And from Orbit’s sister imprint Redhook, I was also thrilled to received a review copy of Wildwood Whispers by Willa Reece. It’s beautiful, but I have a feeling it’ll be a bit on the quieter, slower side based on the reviews I’ve seen. Not sure I’m in the mood for that at the moment, but I definitely have plans to read this once I’m over the weird reading funk I’m in right now. With thanks also to the kind folks at 47North for an ARC of Star Mother by Charlie N. Holmberg. This was a new one to me, but I’m familiar with the author and I certainly won’t mind checking this out!

I also want to thank Subterranean Press for an ARC of Square³ by Mira Grant, which is the pen name under which Seanan McGuire writes horror and sci-fi. To be honest, I’ve not had much luck with her Mira Grant stuff, but this novella being so short and having such an intriguing premise, I might just consider picking it up! Also thank you to Del Rey for sending along a galley proof of The Last Graduate by Naomi Novik, the sequel of A Deadly Education. I don’t think I’ve ever received a review copy in this format, but I kinda like the bigger pages and text! Regardless, really looking forward to this one. And finally, with thanks to Angry Robot for a review copy of The Maleficent Seven by Cameron Johnston. I meant to read this one while I was on vacation, but didn’t have enough time. You know how it is! Hopefully though, I will have it finished soon.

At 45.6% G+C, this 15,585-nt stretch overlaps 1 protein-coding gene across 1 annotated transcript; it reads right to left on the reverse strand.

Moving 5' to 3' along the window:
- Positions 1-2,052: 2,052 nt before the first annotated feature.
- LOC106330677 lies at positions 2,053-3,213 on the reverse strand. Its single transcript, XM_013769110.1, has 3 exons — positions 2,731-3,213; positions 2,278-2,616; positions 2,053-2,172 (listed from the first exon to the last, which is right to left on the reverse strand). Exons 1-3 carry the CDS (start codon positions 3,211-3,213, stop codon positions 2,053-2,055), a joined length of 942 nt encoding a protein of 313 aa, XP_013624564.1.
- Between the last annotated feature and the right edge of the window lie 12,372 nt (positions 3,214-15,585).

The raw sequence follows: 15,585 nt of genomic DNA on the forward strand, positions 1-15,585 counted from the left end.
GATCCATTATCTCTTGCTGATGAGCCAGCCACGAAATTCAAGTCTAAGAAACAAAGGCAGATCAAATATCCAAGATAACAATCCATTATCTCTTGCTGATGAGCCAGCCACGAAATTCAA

In the digital pile, I received listening copies of Revelator by Daryl Gregory and No One Goes Alone by Erik Larson, with thanks to the awesome team at Penguin Random House Audio. And with thanks to Hachette Audio, I was also happy to receive The Hawthorn Legacy by Jennifer Lynn Barnes, which is the sequel to The Inheritance Games, as well as The Body Scout by Lincoln Michel, a moody sci-fi noir tale that’s a bit of techno-thriller as well.

Reviews

Rock Paper Scissors by Alice Feeney (4 of 5 stars)
The Desert Prince by Peter V. Brett (4 of 5 stars)
Paper & Blood by Kevin Hearne (3.5 of 5 stars)
City of Iron and Dust by J.P. Oakes (3 of 5 stars)

What I’ve Been Reading

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Have you heard of or read any of the books featured this week? What caught your eye? Any new discoveries? I hope you found something interesting for a future read!

Friday Face-Off: On the Beach

Welcome to The Friday Face-Off, a weekly meme created by Books by Proxy! Each Friday, we will pit cover against cover while also taking the opportunity to showcase gorgeous artwork and feature some of our favorite book covers. If you want to join the fun, simply choose a book each Friday that fits that week’s predetermined theme, post and compare two or more different covers available for that book, then name your favorite. A list of future weeks’ themes are available at Lynn’s Book Blog.

This week’s theme is:

ON THE BEACH

Mr. Nobody by Catherine Steadman

The covers of Catherine Steadman’s books all have the feel of summer, but their stories are never too sunny. Mr. Nobody is mainly told from the point-of-view of Dr. Emma Lewis, a memory disorder specialist who is called to investigate a case of a man found washed up on a beach with no recollection of what his real name is or where he came from. During her first meeting with him though, not only does he speak for the first time, he calls her by her real name—a name she had long abandoned ever since leaving her hometown to start a new life with a new identity. The problem though, is she’s pretty sure she’s never seen the man, so how does he know so much about her past?